Chronic pain is a complex and challenging condition that affects more than 50 million Americans each year. While pain is a natural response to injury or illness, when it persists beyond the expected healing time, it transitions from acute to chronic — and that can significantly impact your quality of life.
Eric Fanaee, MD, is a chronic pain specialist in Bethpage, Smithtown, and West Islip, New York, and he understands the toll that this pain takes on your body and your life.
Recognizing the symptoms and identifying common causes are the first steps toward effective management. If you or someone you know is dealing with persistent pain, you’ve come to the right place. Here’s what you need to know.
Recognizing the common symptoms of chronic pain
Acute pain is a temporary response to a specific stimulus, such as injury or illness. But chronic pain persists — often outlasting the initial injury or illness by weeks, months, or even years.
The pain can range in intensity, including sensations like:
- Burning or tingling
Chronic pain can affect virtually any part of your body, and along with persistent discomfort, it may manifest through:
When pain is chronic, it can begin to interfere with your ability to perform daily activities. Simple tasks like walking, lifting, or typing may become challenging. These limits can restrict your work and your hobbies and eventually hinder your mental well-being, too.
Pain makes it difficult to get comfortable, especially at night. People with chronic pain often struggle with sleep problems, and you might find that pain contributes to irregular sleep patterns, restless nights, or insomnia. This, in turn, contributes to chronic fatigue and exacerbates the overall impact of chronic pain.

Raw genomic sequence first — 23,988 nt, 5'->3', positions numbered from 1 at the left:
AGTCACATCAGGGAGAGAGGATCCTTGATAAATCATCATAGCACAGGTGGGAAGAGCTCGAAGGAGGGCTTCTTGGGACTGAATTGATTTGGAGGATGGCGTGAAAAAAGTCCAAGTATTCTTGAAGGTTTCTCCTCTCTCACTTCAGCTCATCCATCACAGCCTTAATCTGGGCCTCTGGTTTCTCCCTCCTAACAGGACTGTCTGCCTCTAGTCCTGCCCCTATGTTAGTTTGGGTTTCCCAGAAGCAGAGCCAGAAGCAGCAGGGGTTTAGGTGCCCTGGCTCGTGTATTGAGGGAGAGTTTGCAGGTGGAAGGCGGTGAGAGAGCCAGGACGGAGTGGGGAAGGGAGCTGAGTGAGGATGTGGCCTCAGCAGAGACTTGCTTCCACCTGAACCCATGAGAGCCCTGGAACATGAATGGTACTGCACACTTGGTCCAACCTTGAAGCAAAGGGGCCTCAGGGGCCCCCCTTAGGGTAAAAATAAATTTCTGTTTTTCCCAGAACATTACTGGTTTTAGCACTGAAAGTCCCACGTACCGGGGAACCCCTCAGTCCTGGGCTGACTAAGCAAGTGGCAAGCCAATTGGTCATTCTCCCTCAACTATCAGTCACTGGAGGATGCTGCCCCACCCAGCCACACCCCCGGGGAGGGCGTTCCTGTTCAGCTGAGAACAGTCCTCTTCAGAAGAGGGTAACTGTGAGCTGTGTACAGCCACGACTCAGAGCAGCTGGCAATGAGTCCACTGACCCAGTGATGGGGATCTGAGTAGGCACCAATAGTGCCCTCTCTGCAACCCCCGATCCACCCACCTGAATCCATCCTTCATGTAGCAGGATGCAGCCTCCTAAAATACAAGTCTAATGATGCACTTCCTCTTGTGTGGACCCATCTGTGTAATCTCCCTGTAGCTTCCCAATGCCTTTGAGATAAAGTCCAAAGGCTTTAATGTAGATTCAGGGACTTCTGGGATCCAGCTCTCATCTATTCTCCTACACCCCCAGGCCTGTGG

Your physical health is closely linked to your emotional well-being. Chronic pain can contribute to feelings of anxiety, depression, and frustration. Sometimes, these mood changes can create a cycle where emotional distress amplifies your perception of pain.
Decreased quality of life
It’s normal if acute pain limits your activities for a short period of time, but once you heal, you shouldn’t experience lasting ill effects on your life. However, the cumulative effect that chronic pain often has on your physical, emotional, and social health can quickly diminish your quality of life.
Understanding some possible causes of chronic pain
Chronic pain is unique to each individual, and it can be traced to any number of health conditions. However, a few common causes are the source for many people.
Injury is possibly the most obvious source of chronic pain. Traumatic injuries, such as fractures or damage to nerves, muscles, or ligaments, can result in persistent pain that far outlasts your initial healing period.
Certain diseases come with side effects that include chronic pain. For example, arthritis causes inflammation in your joints that often leads to chronic joint pain, stiffness, and reduced mobility. Diabetes is a metabolic condition that can cause nerve damage that’s painful, particularly in your feet or hands.
Some health conditions cause pain as their primary symptom — and they often have no clear cause. Fibromyalgia is a complex pain condition characterized by widespread musculoskeletal pain, fatigue, and tenderness in localized areas. Chronic migraines involve severe, recurrent headaches often accompanied by sensitivity to light, sound, and nausea.
Psychogenic or psychosomatic pain
Emotional factors also can contribute to the physical pain you feel. Stress, anxiety, or depression may exacerbate or even be the primary cause of chronic pain for some people.
Understanding and addressing the root cause of your chronic pain is essential for effective management. Dr. Fanaee and our team take a comprehensive approach to pain care, and we’re here to help you find a treatment plan that works.
Many people dealing with chronic pain find relief with a combination of medications, physical therapy, lifestyle modifications, and psychological support. To get started on your journey to freedom from chronic pain, book an appointment online or call us at 631-265-2020.